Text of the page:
In Japanese primary-, secondary- and high schools, it is a very common practice that students have daily cleaning time, for example 30 minutes. They clean not only their classrooms, but also common areas such as the corridors, toilets, entrance, etc. A more common Japanese word for Seiso is “Souji” (掃除). It is one of the fundamental Japanese customs. An illustrative example: In the 2014 Soccer World Cup in Brazil, the media broadcasts pictures of Japanese soccer fans tidying up their seats and sitting areas after the games.

Sticking to the letter S, the English translation of Seiso is often “sweep”, “scrub” or “shine”, even though “cleaning” would arguably be closer. Note that Seiso is not just about brushing and washing, it aims to keep machines, equipment and facilities in a functional, visual and well-maintained state. Because “dust attracts dusts” and “litter stimulates littering”, the absence of Seiso quickly results in an impairing factory.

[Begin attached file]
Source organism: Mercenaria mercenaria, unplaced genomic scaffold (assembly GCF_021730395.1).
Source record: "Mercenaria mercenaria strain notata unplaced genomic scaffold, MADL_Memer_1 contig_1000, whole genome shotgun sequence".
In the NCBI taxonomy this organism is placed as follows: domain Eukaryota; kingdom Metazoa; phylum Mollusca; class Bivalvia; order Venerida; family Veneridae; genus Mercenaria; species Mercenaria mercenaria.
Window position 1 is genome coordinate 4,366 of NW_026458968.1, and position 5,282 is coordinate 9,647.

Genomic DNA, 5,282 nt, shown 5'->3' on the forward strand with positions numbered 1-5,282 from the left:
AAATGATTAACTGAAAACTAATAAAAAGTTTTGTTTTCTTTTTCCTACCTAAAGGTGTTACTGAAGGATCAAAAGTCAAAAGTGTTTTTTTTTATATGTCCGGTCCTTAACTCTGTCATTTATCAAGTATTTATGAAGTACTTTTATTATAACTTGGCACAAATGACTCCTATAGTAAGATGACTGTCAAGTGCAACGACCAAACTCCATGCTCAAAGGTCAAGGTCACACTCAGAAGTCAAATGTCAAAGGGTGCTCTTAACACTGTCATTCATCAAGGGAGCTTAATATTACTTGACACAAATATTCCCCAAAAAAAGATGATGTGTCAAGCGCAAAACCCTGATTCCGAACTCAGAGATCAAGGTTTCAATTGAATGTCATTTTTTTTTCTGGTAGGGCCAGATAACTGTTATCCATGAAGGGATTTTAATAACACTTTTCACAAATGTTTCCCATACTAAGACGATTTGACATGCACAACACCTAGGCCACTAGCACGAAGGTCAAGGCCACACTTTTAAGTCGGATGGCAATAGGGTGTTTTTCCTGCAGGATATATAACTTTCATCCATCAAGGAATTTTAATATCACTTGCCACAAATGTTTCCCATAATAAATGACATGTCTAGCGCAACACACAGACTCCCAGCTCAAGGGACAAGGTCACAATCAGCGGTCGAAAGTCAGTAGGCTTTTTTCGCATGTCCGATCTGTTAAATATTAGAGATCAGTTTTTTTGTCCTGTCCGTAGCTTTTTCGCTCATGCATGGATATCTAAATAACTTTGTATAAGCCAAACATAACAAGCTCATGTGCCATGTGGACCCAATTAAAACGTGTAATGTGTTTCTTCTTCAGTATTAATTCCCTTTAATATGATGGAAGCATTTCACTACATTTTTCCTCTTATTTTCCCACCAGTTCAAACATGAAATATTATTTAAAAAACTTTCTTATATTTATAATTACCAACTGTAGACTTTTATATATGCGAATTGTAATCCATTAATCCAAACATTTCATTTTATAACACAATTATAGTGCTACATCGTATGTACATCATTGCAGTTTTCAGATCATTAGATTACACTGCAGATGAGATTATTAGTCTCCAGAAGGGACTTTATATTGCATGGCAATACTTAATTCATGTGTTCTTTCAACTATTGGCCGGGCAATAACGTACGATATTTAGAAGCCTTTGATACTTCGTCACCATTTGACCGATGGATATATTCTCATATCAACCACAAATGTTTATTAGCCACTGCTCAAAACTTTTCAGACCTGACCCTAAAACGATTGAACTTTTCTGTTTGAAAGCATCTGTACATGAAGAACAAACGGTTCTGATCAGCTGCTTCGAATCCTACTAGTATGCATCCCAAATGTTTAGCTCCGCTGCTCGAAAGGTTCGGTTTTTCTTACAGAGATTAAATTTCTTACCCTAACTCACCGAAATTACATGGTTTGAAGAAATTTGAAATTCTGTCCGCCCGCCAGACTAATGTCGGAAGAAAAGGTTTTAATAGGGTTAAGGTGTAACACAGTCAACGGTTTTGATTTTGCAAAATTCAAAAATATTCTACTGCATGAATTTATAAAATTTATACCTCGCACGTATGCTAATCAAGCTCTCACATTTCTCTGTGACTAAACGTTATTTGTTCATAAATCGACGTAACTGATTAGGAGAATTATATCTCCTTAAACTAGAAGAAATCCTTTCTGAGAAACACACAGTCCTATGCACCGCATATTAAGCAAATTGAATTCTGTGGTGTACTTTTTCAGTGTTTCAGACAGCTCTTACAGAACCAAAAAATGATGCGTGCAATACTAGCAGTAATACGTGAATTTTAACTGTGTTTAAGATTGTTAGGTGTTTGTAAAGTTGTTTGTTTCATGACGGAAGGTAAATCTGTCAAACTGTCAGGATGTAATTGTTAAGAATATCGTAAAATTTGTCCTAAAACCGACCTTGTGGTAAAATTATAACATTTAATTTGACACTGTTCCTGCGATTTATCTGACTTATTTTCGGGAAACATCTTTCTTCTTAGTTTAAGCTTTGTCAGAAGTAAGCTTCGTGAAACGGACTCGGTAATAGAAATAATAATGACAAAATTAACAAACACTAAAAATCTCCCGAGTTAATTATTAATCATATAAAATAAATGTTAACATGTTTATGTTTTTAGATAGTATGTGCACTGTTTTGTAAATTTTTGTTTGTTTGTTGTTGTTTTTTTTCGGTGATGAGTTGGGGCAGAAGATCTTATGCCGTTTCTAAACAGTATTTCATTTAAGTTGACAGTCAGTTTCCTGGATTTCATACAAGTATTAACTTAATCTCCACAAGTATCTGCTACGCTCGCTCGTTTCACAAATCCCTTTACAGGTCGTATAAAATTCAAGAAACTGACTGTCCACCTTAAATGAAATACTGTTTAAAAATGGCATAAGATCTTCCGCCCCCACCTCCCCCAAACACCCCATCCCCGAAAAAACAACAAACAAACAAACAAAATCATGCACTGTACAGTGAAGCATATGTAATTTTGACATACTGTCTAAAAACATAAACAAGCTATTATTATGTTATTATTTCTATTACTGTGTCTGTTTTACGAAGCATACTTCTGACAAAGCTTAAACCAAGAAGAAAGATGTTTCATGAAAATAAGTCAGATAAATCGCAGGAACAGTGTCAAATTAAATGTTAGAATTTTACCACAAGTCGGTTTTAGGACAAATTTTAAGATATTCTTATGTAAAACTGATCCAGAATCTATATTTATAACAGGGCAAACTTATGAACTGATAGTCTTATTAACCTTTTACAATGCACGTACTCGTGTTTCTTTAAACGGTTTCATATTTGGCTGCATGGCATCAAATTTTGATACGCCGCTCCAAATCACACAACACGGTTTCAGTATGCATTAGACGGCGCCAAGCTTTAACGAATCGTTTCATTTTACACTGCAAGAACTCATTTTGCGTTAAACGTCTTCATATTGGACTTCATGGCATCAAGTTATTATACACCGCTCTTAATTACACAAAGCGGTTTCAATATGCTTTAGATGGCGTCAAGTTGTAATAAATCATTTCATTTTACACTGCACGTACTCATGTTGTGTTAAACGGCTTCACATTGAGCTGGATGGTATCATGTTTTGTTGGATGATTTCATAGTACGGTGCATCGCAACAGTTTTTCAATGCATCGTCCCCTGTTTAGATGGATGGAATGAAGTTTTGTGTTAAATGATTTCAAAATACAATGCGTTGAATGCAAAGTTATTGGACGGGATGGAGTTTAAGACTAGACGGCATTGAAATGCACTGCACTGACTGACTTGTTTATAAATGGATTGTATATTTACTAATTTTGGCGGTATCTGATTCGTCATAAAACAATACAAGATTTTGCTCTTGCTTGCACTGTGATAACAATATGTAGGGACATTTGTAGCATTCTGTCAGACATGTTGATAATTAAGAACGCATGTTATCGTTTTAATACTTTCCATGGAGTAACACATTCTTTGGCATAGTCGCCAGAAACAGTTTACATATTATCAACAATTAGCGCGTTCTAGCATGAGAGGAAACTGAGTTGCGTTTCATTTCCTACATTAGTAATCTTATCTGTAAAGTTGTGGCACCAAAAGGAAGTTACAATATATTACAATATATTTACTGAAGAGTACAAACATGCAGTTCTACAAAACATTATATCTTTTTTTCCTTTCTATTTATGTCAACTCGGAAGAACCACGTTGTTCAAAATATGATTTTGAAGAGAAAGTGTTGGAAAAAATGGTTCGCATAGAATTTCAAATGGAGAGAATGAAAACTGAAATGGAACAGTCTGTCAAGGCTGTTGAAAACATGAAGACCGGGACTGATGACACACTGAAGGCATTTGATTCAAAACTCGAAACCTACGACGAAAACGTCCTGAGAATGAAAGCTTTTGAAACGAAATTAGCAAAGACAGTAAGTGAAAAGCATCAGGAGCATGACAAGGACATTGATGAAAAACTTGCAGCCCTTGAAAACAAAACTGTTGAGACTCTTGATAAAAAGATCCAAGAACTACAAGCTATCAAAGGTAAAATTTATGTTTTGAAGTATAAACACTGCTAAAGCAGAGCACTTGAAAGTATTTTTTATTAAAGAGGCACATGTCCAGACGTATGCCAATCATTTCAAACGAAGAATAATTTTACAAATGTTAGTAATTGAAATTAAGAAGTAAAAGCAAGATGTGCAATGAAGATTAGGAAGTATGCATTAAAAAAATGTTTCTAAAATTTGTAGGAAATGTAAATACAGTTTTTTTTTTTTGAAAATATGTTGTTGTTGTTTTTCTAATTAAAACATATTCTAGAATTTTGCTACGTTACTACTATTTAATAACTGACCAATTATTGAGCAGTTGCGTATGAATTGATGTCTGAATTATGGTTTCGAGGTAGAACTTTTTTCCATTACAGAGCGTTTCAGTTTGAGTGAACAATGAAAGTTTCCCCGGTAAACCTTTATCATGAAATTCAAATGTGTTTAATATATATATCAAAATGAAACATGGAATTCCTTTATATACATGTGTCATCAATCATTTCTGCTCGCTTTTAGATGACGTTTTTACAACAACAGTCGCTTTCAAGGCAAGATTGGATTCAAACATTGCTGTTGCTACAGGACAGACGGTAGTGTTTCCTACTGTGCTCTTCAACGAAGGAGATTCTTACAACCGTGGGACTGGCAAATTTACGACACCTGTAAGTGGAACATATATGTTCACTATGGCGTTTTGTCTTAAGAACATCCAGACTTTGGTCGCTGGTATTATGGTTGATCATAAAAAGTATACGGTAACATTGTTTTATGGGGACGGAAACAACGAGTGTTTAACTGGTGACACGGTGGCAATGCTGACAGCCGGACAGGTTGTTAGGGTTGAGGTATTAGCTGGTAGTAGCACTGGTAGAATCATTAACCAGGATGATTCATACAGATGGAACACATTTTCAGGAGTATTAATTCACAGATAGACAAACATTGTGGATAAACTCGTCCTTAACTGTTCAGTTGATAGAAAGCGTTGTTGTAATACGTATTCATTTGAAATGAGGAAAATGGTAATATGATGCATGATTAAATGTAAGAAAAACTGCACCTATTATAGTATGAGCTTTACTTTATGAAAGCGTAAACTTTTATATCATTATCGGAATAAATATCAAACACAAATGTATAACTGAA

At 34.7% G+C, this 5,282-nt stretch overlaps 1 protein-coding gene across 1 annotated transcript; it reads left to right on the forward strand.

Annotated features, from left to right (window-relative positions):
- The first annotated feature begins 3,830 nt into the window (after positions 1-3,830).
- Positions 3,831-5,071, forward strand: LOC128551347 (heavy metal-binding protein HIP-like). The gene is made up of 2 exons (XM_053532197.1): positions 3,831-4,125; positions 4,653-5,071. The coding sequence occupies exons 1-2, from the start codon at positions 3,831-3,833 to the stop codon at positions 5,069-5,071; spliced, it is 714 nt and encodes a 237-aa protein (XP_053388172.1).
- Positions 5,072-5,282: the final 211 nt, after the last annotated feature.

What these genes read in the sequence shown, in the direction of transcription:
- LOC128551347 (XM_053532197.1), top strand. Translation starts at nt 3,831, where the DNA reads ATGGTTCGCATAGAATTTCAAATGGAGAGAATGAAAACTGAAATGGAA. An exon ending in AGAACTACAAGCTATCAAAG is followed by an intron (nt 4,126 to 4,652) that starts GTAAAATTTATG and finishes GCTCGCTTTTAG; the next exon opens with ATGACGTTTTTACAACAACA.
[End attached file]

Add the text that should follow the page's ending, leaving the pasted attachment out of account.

Seiketsu is often translated to “standardize” in the meaning of maintaining a standard. This might result in wrong interpretations: Seiketsu is not the activity of making work standards (another important element of lean production), but rather the activity of sustaining all the three first Ss. Seiketsu is the ideal status after you have sorted, set-in-order, and cleaned up. In some sense it means creating and maintaining standards for Seiri, Seiton, and Seiso. Seiketsu is the foundation for improvement, well-being of the employees, and effective production. A Japanese colleague of mine, who moved to Europe a few years ago, provides an illustrative example: